The following are English language accounts of 19th century Chinese martial arts in China, which have always been rare due to the scarcity of English observers and translators at such an early time. I’ve stopped right before the Boxer … [Read more...] about Chinese Martial Arts in 19th century China
The tale of Richard Peeke, an English sailor captured during a raid on Spanish coastal towns in 1625, was popular during his own time, but showed renewed interest during the Victorian era for Peeke’s display of manly virtue. Today, the tale … [Read more...] about Quarterstaff vs. Rapiers: Peeke’s Three to One
Folks, we’re getting down to the wire and I for one am excited to see if this pardon will be granted. As a rule, modern presidents tend to issue a whole slew of pardons right before leaving office rather than doing so earlier. That way, … [Read more...] about Will President Bush Pardon Jack Johnson?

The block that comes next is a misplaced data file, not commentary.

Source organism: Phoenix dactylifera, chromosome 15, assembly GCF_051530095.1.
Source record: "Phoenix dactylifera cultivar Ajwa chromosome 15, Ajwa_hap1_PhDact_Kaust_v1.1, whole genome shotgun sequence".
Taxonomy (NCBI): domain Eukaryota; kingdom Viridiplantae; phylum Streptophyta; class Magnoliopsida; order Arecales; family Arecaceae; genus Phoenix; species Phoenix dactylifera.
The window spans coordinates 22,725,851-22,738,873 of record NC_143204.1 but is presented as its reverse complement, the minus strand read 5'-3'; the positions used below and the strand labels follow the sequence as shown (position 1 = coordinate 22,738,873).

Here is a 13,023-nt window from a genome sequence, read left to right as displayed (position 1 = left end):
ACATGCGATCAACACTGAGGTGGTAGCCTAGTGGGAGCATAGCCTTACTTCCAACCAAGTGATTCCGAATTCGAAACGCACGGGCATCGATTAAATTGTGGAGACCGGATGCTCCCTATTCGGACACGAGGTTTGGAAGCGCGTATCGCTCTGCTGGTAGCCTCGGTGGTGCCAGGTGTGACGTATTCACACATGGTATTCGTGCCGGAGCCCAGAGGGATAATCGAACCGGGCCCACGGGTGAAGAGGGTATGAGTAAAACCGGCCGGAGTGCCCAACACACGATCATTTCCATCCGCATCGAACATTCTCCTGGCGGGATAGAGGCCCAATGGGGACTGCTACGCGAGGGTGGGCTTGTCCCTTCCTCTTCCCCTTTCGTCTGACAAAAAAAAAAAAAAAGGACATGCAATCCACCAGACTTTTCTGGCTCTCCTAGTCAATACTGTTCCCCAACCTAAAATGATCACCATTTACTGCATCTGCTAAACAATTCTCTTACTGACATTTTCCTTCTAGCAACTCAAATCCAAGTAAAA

A blow-by-blow account of two women boxing at Harry Hill’s concert saloon in 1876. To give this tale some context, Harry Hill was an Englishman (born in Liverpool, 1819) who opened his saloon in New York city in 1854 and operated it until … [Read more...] about A Female Boxing Match (1876)
You may have never happened across this particular myth, and I just saw it for the first time myself, but a number of sites that discuss the history of the cane perpetuate a myth that around the early 18th century, licenses were required to … [Read more...] about Myth: Canes Required Carry Permits